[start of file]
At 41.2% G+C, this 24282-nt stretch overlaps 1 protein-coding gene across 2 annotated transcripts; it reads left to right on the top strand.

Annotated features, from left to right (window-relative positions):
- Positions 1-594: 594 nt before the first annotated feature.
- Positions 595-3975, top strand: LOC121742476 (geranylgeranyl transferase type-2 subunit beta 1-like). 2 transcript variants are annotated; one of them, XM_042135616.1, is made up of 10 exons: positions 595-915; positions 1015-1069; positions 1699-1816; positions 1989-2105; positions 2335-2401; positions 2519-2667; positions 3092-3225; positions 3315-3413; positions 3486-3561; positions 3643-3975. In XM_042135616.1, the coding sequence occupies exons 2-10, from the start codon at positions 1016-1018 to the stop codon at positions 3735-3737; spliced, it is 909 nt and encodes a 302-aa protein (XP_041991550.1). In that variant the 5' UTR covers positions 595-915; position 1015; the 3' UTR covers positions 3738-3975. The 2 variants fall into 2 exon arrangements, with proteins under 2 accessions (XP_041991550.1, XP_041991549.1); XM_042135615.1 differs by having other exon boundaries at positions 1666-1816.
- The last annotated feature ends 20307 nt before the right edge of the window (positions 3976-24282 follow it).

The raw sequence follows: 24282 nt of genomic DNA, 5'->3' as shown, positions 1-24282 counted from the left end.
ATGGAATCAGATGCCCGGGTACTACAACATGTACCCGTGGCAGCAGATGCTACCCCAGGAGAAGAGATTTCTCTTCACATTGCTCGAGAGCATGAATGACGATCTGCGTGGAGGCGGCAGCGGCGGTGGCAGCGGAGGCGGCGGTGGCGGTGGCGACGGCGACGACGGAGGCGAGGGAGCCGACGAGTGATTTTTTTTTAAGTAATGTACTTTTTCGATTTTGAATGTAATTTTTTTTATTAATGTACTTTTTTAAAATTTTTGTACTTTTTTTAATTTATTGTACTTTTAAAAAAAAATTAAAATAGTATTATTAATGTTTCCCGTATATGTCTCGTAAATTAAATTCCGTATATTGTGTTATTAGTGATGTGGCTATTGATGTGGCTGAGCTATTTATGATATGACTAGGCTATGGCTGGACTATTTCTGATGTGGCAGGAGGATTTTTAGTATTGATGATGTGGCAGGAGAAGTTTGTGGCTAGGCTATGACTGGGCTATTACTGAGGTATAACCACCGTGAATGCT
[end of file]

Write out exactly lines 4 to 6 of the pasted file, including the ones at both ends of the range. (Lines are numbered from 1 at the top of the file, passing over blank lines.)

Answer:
- Positions 595-3975, top strand: LOC121742476 (geranylgeranyl transferase type-2 subunit beta 1-like). 2 transcript variants are annotated; one of them, XM_042135616.1, is made up of 10 exons: positions 595-915; positions 1015-1069; positions 1699-1816; positions 1989-2105; positions 2335-2401; positions 2519-2667; positions 3092-3225; positions 3315-3413; positions 3486-3561; positions 3643-3975. In XM_042135616.1, the coding sequence occupies exons 2-10, from the start codon at positions 1016-1018 to the stop codon at positions 3735-3737; spliced, it is 909 nt and encodes a 302-aa protein (XP_041991550.1). In that variant the 5' UTR covers positions 595-915; position 1015; the 3' UTR covers positions 3738-3975. The 2 variants fall into 2 exon arrangements, with proteins under 2 accessions (XP_041991550.1, XP_041991549.1); XM_042135615.1 differs by having other exon boundaries at positions 1666-1816.
- The last annotated feature ends 20307 nt before the right edge of the window (positions 3976-24282 follow it).

The raw sequence follows: 24282 nt of genomic DNA, 5'->3' as shown, positions 1-24282 counted from the left end.